The Northport Veterans Affairs Medical Center’s homeless shelter closed their doors for repairs 18 months ago and never reopened.
Congressional leaders from all four Long Island districts want to know why and are demanding that the 50-bed facility, which they say is ready for inhabitants, welcome homeless veterans once again.
“The closure of Northport’s on-site homeless shelter has forced veterans to find accommodations far from the medical services they need — the services that oftentimes help mitigate the root causes of homelessness,” said Rep. Lee Zeldin (R-Shirley), Rep. Tom Suozzi (D-Glen Cove), Rep. Kathleen Rice (D-Garden City) and Rep. Peter King (R-Seaford) in a prepared joint statement.
The veterans who stayed at the VA’s shelter suffered mainly from traumatic brain injury, post- traumatic stress disorder and substance abuse, according to Frank Amalfitano, president and CEO of Beacon House, the non-profit entity that managed the facility before it closed.
“It would be a tragedy if the place didn’t reopen, because so many people need the convenience of the services offered in one location,” he said.
Northport’s shelter closed in January 2018 for renovations to the heating system. Its closure was prolonged because the contractor hired by VA failed to update the building in accordance with current fire codes, according to information provided by Long Island’s congressional leaders.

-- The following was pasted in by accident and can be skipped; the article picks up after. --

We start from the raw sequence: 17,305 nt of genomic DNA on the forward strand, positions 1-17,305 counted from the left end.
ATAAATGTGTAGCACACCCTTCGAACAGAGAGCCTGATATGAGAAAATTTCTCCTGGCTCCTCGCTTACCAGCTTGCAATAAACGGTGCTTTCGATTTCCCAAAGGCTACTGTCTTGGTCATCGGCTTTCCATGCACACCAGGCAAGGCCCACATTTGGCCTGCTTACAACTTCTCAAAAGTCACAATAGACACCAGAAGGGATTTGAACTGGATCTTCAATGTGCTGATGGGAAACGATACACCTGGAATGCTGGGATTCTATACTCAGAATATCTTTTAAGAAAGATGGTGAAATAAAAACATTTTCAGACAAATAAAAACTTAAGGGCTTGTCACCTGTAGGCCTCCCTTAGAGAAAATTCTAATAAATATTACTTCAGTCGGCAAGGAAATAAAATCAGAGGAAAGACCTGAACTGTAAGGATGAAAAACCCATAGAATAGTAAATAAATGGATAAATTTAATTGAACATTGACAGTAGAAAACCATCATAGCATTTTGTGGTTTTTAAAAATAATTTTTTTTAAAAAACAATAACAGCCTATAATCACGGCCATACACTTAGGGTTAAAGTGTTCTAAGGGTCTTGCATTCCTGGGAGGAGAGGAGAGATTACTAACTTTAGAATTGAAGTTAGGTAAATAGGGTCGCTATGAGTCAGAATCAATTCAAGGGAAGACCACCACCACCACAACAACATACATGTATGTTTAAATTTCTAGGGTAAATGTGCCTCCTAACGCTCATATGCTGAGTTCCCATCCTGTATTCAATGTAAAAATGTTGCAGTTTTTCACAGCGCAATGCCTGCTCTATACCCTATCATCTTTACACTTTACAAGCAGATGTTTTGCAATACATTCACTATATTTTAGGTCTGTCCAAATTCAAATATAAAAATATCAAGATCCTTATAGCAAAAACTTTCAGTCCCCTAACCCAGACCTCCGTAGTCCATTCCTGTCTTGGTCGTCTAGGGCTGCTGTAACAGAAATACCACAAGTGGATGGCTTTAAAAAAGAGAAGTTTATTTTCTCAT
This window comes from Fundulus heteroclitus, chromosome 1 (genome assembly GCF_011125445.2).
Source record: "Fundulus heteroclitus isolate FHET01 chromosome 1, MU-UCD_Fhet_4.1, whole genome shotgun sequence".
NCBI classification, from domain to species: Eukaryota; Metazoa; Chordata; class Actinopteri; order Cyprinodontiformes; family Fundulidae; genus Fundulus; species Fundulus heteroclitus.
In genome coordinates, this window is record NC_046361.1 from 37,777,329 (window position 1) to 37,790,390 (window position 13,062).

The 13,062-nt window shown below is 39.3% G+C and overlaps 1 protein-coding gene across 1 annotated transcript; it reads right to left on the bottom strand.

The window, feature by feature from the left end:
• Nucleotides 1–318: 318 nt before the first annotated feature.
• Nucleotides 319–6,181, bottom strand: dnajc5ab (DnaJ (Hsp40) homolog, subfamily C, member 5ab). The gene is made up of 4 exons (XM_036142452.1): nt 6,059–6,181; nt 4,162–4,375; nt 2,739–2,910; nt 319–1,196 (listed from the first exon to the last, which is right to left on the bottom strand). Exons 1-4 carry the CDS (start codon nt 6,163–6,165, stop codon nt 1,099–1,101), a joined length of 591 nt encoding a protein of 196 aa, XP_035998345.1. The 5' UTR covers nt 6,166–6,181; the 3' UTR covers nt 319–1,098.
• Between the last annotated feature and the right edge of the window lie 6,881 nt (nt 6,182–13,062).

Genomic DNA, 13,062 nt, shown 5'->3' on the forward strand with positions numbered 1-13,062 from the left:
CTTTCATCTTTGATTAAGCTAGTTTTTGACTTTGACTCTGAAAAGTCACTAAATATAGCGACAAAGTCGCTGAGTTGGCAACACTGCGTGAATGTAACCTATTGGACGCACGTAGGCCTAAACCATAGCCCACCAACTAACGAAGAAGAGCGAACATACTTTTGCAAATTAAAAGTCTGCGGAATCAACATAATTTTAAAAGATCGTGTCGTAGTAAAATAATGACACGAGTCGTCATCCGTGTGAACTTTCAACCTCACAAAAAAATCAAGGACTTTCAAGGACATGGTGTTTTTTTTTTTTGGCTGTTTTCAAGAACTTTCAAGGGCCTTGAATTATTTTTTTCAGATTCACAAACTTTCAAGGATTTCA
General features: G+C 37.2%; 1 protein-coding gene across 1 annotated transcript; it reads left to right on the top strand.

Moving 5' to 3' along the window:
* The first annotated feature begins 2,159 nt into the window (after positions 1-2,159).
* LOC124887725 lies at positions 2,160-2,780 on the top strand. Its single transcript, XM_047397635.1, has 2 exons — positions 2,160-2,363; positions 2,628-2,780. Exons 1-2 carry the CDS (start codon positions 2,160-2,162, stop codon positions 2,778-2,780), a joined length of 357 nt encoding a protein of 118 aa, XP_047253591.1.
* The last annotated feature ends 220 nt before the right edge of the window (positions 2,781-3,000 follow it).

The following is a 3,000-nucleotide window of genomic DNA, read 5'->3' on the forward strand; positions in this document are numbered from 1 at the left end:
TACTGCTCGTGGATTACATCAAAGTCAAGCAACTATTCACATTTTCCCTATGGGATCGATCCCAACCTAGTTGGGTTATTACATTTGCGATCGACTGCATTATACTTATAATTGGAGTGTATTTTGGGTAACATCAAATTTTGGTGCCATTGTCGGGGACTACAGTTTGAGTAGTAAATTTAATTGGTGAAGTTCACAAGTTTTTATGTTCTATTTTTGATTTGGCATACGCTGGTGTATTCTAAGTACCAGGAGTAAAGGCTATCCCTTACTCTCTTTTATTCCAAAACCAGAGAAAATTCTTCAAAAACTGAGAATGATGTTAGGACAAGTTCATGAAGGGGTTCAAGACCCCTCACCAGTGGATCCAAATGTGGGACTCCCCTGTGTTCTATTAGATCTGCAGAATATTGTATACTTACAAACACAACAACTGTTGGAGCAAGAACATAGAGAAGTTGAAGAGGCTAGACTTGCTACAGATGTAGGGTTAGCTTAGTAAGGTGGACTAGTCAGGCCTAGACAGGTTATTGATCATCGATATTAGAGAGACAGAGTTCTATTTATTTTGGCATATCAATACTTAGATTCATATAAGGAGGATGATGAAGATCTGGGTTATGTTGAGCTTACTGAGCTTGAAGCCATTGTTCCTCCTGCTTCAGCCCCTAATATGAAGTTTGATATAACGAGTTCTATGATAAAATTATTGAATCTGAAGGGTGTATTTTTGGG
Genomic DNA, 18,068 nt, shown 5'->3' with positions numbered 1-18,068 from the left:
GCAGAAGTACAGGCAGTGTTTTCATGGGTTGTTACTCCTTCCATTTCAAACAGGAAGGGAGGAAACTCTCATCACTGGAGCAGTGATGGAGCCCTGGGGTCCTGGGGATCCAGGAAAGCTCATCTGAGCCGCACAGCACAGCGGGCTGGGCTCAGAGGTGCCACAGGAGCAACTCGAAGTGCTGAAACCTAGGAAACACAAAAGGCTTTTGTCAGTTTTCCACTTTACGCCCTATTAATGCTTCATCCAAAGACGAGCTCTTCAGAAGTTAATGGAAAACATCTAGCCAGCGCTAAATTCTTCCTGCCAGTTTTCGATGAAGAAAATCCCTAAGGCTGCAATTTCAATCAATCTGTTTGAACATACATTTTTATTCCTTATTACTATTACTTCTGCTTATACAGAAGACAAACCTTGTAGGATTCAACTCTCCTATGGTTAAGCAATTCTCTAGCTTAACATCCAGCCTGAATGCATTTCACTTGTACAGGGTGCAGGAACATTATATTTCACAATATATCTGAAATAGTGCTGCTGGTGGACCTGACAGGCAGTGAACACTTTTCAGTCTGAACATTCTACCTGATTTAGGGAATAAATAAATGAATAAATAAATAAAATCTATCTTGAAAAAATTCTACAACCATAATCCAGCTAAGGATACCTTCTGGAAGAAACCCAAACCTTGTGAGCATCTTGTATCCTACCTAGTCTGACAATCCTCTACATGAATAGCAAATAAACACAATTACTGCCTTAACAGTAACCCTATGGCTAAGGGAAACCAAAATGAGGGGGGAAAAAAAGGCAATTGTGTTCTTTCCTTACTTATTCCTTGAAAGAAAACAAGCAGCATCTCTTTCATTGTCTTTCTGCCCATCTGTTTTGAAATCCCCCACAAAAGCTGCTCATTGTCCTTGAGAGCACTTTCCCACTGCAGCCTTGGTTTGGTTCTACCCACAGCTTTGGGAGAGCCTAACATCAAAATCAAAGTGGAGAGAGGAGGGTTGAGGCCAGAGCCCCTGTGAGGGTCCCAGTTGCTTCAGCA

“As it has been presented to us, Building 11 has now been brought up to code and is ready to be inhabited,” they said in a press release. “However, due to VA’s decision to terminate the on-site contract with Building 11’s vendor, with neither a communicated reason nor a viable replacement, we now find ourselves sixteen months later with a renovated building and no vendor in place to provide this vital service to our community’s veterans.”
Levi Spellman, press officer for the Northport VA Medical Center, said the contracting requirements are changing for the shelter, so that it can potentially be awarded to a for-profit, veteran-owned business. “We are actively expediting this process and anticipate resuming on-site services before the end of the year,” he said. Spellman also stated that Beacon has done a great job for the VA. “Although housing moved off-site, the same vendor is managing those shelters and the care we provide our veterans has not changed.”
Amalfitano said his contract for the Northport shelter was supposed to last until 2020. He’s been encouraged to reapply, but his organization may no longer qualify.
Beacon House manages 42 residential programs in Nassau and Suffolk counties for veterans. The mission of the 25-year-old, non-profit, which is funded by United Way, is to “help veterans regain their self-worth and empower them with the tools necessary to rejoin their communities as independent and productive citizens.”